NEWBERRY — In November, Newberry County voters will decide who they want to represent them as the District 40 representative in the State House.
The incumbent, Democrat Walt McLeod, is running for re-election, while Richard Martin Jr. is running against him as a Republican.
Martin said he believes Newberry County needs a change, and he believes he is the one to bring change.
Martin believes that McLeod’s tenure has made him complacent and that term limits should be implemented to prevent what he calls career politicians. McLeod was first elected in 1996.
“I like McLeod, but he has been in office a long time, and I believe he has forgotten who he works for,” Martin said.
Martin said the defining moment that made him decide to run was when a friend came to him for help.
“I had a friend, recently laid off, who came to me and asked if I could hire him,” Martin said. “He said he would do anything, even sweep the floors. I was unable to hire him, but I was able to make some calls and find him a job, but it was in Columbia.”
Martin said people should not have to go to other counties to find employment.
“I do not believe we can keep going like we are going. We are getting worse. We need jobs in Newberry County,” Martin said.
If elected, Martin said he would work to bring new businesses to the county, decrease the crime rate, help lower property taxes, improve the county’s literacy rate and help to improve the lives of the elderly.
Martin said his first priority is bringing jobs and new business to Newberry County.
“If we do not start bringing jobs into the county, things are going to get worse. I want to keep today’s youth in Newberry, and I want them to have good paying jobs. There is no reason why they should not have that in Newberry,” Martin said.
Martin wants to work with the Economic Development Board and have incentives to bring businesses to the county. One way he would like to do this is by using existing buildings in Newberry.
“We need to think outside the box,” he said. “We have existing building that used to be factories or other businesses that have moved on. New businesses can move into those building and they do not necessarily have to use them for the same purpose.”
He said he would also like to do what New York is doing: offer 10 years tax free for any new business that come into the county. The idea is to allow new businesses set up shop and allow for job growth. Martin also believes that for businesses to come to the county, they need to be recruited.
Martin said he would work with existing businesses to help with their tax rates.
“The policy of tax and spend and burden the small businesses has got to stop,” Martin said. “Pre-existing businesses should get tax breaks. They are hiring our people. Instead of taxing them to death, we should help build them up.”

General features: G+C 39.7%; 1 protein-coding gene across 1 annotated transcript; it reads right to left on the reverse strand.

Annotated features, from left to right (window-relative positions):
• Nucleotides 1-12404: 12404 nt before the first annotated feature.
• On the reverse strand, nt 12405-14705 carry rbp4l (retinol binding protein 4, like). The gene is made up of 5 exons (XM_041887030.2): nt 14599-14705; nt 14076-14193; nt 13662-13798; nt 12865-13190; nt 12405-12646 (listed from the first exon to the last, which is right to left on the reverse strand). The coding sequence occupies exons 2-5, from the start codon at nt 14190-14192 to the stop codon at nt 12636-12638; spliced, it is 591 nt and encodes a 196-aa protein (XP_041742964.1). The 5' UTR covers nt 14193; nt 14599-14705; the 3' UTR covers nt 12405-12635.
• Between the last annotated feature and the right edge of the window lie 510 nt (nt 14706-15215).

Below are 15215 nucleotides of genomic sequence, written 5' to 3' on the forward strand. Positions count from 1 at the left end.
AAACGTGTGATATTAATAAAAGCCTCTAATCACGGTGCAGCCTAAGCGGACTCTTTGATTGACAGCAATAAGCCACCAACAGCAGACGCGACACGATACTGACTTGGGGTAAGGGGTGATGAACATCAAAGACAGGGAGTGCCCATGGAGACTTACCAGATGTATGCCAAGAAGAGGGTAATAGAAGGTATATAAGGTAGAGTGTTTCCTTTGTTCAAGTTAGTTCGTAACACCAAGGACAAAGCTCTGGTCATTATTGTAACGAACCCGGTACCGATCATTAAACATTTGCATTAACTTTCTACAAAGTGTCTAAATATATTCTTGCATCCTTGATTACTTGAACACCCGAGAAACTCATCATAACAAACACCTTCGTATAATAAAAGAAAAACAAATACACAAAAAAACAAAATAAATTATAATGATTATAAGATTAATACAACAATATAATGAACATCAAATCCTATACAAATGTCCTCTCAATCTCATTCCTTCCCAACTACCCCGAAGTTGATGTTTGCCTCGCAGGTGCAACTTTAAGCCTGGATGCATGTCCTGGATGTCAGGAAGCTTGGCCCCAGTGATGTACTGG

Martin also said there are ways to help lower the crime rate, which ties back in to his desire to help businesses locate in Newberry.
“We need stricter sentencing and penalties for any gang-related crimes, and we need to give children an outlet to help them avoid bad situations,” he said. “When I was growing up there were arcades all over Newberry. Now they are all gone. We do not just need hang outs, but basic wholesome activities, things the entire family can do together.”
Martin said a bowling alley and movie theater considered locating in Newberry, but both developers backed out.
“The developers of the bowling alley decided that it would take too long to make their money back due to high tax rate, and the same thing happened with the movie theater,” he said.
Property tax, literacy
According to tax-rates.org, Newberry County property owners pay on average $872 per year in property taxes for a median house value of $102,300, which is roughly 0.85 percent of the home’s assessed fair market value. This makes Newberry County one of the counties with the highest property taxes.
Martin said he does not believe this is a fair rate for Newberry County.
“The taxes are outrageously high. We should have the lowest tax rate. This is not Myrtle Beach property, and I would fight like crazy to lower property taxes,” he said.
The National Institute of Literacy estimated that 29 percent of the citizens in the county and 34 percent within the city of Newberry are at Level 1 literacy, which means these residents could not fill out a job application, read a food label or read a story to their children.
To help combat this percentage, Martin said more community leaders need to get involved in education.
“We need to have community leaders do everything they can to keep children in school. They need to take a stance and get involved,” Martin said.
Martin also believes the education system plays a big part in the county’s literacy rate.
“We cannot lump all children into one big box,” he said. “Everyone learns at different rates. One child may be more advanced and can work alone and another may need more one on one attention.”